Mass Transfer of Drug Delivery and Bacterial Therapy to Tumors
Thursday, November 19, 2015 - 2:30pm - 3:30pm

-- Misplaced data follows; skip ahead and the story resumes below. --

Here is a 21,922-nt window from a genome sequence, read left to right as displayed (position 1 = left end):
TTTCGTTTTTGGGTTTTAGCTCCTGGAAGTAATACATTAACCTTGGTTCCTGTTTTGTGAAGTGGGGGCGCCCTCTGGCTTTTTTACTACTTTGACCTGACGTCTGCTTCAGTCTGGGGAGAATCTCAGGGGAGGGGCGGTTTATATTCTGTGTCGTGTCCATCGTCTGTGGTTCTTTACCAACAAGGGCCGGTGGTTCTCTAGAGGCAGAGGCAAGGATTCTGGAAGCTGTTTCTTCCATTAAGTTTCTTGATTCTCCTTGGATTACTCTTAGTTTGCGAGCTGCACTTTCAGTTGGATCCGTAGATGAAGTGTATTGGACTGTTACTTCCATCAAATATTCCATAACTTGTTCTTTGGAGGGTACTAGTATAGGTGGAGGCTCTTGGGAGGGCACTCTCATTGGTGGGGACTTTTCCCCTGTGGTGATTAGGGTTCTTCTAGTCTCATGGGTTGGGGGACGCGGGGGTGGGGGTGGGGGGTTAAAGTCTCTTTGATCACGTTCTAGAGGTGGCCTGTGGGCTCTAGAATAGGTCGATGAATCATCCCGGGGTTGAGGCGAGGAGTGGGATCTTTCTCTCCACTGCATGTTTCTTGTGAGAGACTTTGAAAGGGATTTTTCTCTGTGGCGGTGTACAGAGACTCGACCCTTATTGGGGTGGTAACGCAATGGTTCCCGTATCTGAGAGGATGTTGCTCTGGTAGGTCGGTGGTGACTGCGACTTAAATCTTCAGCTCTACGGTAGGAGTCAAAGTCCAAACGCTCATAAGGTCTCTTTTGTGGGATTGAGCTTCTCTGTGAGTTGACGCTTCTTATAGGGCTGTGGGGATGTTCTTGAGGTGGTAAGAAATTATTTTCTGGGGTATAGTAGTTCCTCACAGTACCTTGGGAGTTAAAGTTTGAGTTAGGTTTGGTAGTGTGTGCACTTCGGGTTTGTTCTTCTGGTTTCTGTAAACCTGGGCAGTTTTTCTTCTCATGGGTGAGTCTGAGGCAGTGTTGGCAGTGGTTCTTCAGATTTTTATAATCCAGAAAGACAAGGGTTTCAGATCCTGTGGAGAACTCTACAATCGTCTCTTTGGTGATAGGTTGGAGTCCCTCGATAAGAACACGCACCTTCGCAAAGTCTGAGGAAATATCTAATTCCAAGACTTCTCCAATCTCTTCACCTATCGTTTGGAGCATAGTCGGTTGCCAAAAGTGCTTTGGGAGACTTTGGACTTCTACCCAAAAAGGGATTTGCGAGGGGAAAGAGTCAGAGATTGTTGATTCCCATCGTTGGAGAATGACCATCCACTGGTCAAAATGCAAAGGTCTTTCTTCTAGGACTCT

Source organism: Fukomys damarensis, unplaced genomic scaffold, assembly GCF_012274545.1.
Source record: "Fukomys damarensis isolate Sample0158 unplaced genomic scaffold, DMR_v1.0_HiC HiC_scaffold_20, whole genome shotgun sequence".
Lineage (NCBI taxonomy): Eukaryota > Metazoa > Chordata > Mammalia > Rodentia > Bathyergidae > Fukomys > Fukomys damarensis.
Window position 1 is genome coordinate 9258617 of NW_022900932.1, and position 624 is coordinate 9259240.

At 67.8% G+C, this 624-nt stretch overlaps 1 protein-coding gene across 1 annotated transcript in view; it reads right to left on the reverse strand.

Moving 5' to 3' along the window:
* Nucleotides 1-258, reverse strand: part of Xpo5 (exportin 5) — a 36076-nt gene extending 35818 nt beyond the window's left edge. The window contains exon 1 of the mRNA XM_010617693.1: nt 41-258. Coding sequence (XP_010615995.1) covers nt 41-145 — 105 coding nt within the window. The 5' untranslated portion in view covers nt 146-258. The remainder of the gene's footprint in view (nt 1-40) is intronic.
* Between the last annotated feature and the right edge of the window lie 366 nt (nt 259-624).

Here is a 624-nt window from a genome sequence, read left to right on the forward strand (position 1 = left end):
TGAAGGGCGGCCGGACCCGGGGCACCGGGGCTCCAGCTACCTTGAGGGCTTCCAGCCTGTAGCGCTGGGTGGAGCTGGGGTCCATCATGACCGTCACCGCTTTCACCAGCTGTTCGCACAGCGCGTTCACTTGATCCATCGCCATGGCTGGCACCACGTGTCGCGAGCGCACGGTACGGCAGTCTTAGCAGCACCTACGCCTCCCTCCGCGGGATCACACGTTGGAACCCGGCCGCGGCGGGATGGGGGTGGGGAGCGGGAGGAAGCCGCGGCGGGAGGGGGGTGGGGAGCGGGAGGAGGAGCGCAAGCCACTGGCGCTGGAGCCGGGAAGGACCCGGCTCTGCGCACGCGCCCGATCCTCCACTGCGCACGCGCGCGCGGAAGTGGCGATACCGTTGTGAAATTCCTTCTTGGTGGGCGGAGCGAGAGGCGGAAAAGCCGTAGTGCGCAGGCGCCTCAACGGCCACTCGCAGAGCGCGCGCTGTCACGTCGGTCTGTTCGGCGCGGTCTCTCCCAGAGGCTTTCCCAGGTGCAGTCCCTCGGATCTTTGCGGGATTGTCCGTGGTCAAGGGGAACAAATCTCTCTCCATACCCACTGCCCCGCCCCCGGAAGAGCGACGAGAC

Mass transfer plays a critical role controlling the effectiveness of anticancer therapies. The effectiveness of chemotherapeutic molecules is controlled by their clearance, diffusion, uptake and rate of action. Non-intuitively, there is an optimum in efficacy for both diffusion and uptake. This observation has numerous implications for the design of effective therapies. Importantly, controlling diffusion and uptake should not be overlooked, because simple modifications can render poor-performing molecules much more effective. One non-conventional means to overcome the limits of mass transfer in tumors is using engineered bacteria to deliver therapeutic payloads. Synthetic biology is playing a critical role in the creation of these therapies. Computationally, we have shown that continual production of molecules by bacteria, localized within tumors, has an exponential effect on cell killing. We have also shown that motility has a linear relationship with colonization density. These predictions are supported by experiments in vitro and in mice. We have also shown experimentally that bacteria have three main qualities that enable them to overcome mass transfer limitations. Specifically, bacteria 1) preferentially target tumors, 2) penetrate tissue, and 3) kill non-mitotic cells. Manipulating chemoreceptors on the cell surface can direct bacteria to drug-resistant tumor regions and inducing inflammation can promote colonization by modifying tumor vasculature. In addition, we have engineered Salmonella to secrete α-hemolysin from Staphylococcus aureus (SAH), which kills cells quickly and significantly reduces tumor volume in mice. We have also engineered Salmonella with a quorum-sensing, density-dependent switch that induces protein expression only after bacteria have colonized tumor tissue. This technique will prevent system toxicity after delivery of a therapeutic molecule. These techniques establish Salmonella as a tunable platform for cancer therapy. By understanding the mechanisms of delivery to tumors, new strategies will be developed that will eradicate previously untreatable cancers and reduce patient mortality.